The city center is also a very short drive from the many stunning cliff viewpoints and cute little villages like Santana this island has to offer. As the second richest region of Portugal, after Lisbon, it’s evident that Madeira is an island with class and refinement and a must-see.
Recommended by Arzo from Arzo Travels
In the pine-covered hills of the Serra de Sintra, Sinatra is a cute and colorful town close to Lisbon that has been shown on Instagram feeds by most travel addicts. Why? Sinatra has several highlights that are worth visiting. The place is wonderful – most of all, the colorful castle, Pena Palace, is extremely Instagrammable and almost looks unreal.
We did not expect it to be so big and so busy, so we did not plan enough time for the castle. If you do a day trip from Lisbon, plan at least one full day in Sintra as it will be one of your Portugal highlights.
Though Sintra has more historic buildings, we decided on a change of scenery, so our private tour guide brought us to the Parque Natural de Sintra. We were driven up to the Peninha Sanctuary – where we had great views. It was very quiet and not busy. Though we saw a few hikers in that area, it is also possible to get there by car. The town center is quite small, and cafe and restaurant choices are limited; however, having a cup of coffee is definitely a great idea.
Recommended by Naomi from Authentic Chica
The Alentejo region is situated in south-central Portugal – between Lisbon and the Algarve along the coast and is one of the most beautiful places in Portugal.
You´ll find endless quiet beaches and pure rural areas covered with vineyards, olive groves, and a vast amount of cork oaks and stunning pine trees, which makes it a perfect Portugal holiday destination.
Here it’s all about peace, quiet, nature, homemade wines, quality food, heritage, and class. The outstanding cuisine, many wine hotels, stunning beaches, and endless countryside views ensure a memorable experience, which my first visit last month certainly was!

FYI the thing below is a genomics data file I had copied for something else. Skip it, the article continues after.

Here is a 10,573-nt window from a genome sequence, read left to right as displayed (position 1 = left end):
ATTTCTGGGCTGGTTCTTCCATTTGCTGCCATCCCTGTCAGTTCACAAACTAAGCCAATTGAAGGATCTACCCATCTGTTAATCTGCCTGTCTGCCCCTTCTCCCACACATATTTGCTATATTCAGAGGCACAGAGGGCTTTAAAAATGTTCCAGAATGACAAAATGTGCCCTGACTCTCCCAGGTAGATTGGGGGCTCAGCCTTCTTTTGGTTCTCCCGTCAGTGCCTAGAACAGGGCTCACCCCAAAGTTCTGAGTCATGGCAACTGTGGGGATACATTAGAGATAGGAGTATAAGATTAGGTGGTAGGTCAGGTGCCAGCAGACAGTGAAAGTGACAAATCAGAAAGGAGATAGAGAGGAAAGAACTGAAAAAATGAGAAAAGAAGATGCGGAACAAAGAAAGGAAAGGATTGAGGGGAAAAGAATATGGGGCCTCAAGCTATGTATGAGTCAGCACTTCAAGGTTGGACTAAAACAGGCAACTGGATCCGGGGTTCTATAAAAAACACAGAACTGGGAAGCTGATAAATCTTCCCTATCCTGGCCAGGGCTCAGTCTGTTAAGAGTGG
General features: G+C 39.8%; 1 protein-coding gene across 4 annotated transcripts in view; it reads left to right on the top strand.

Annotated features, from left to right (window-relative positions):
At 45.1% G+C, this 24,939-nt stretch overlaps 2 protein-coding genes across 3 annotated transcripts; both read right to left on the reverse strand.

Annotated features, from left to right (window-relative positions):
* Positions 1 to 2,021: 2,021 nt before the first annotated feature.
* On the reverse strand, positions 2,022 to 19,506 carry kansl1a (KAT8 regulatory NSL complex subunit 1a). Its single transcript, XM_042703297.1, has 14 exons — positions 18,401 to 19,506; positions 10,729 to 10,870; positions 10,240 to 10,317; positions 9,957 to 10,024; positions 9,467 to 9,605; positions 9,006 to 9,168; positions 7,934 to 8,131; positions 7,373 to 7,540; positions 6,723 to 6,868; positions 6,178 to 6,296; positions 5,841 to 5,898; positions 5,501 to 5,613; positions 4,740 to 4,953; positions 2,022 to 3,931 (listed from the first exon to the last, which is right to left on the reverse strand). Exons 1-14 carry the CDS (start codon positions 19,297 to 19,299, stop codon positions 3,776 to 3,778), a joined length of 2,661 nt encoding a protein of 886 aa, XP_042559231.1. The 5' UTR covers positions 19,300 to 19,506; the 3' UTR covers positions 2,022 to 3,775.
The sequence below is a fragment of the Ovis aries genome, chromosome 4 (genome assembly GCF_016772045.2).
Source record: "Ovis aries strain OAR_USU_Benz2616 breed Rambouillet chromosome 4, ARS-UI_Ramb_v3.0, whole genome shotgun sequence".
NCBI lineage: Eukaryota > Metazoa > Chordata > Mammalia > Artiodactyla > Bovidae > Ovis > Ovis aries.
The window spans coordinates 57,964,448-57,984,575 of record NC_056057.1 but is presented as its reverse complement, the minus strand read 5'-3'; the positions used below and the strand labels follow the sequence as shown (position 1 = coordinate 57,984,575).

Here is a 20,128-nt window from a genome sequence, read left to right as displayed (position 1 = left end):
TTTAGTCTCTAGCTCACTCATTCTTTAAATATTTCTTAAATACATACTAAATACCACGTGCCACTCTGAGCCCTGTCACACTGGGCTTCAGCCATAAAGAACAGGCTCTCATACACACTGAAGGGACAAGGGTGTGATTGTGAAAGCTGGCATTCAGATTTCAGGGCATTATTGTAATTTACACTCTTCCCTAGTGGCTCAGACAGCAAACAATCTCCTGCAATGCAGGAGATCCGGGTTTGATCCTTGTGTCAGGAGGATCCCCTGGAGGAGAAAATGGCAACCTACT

Ideal for gastronomy-and road trip lovers, as the region, covers over 27,000 m2 (almost 30% of the country) and has an extremely low population density, which makes driving around the region a real pleasure.
The roads are good and almost empty, and the countryside views are amazing. Only a 1 hours drive from Lisbon airport, you will be surrounded by nothing but nature, beautiful UNESCO towns like Evora, hip laid-back beach villages like Comporta, and stunning quaint villages with ancient castles like Monsaraz. And the many unique farm-and-wine hotels here will make you feel completely at home, relaxed, and spoiled to the max.
Cascais and Estoril
Recommended by Arzo from Arzo Travels
Cascais is another small, coastal resort town close to Lisbon. After a 20-minute train/car ride, you´ll arrive in beautiful Cascais, and it makes, in combination with Estoril, a wonderful day trip from Lisbon.
It is one of those beautiful little towns with narrow, cobble-stoned streets and colorful houses – some with pretty flowers on them, which makes it fun to get lost in Cascais. Little souvenir shops in the town center are great for getting some essential gifts for family and friends abroad – the promenade just in front of the town center is lovely for a nice walk. Though I did not hop into the water, the beach seems a popular place, and some sand artists create interesting sand statues.
From Cascais, we walked all the way to Estoril (about an hour’s walk since we made several stops along the way), another cute town. Estoril has some beautiful stretches of beach, so plan some relaxing time for Estoril. Since it is even closer to Lisbon, it will only take about 15 minutes to get back to Lisbon from there by train.
Not far from Lisbon is the stunning Douro Valley – known for its incredible landscapes, nature, wines, people, and history.
Whether you drive there by car or by train, you will have some great views of the Rio Douro and the vineyards – this is where, amongst others, the famous Porto wine comes from.
Douro Valley is huge – it is not one of the regular small valleys with a couple of villages and vineyards – it takes Besides wine tasting, you can do some hikes, enjoy boat cruises, discover the cute villages along the way, and much more.
While I did a guided tour from Porto, you could also drive yourself – be ready for the narrow and windy roads. Also, if you come here for wine tasting in one of the many estates, driving yourself might not be the best option.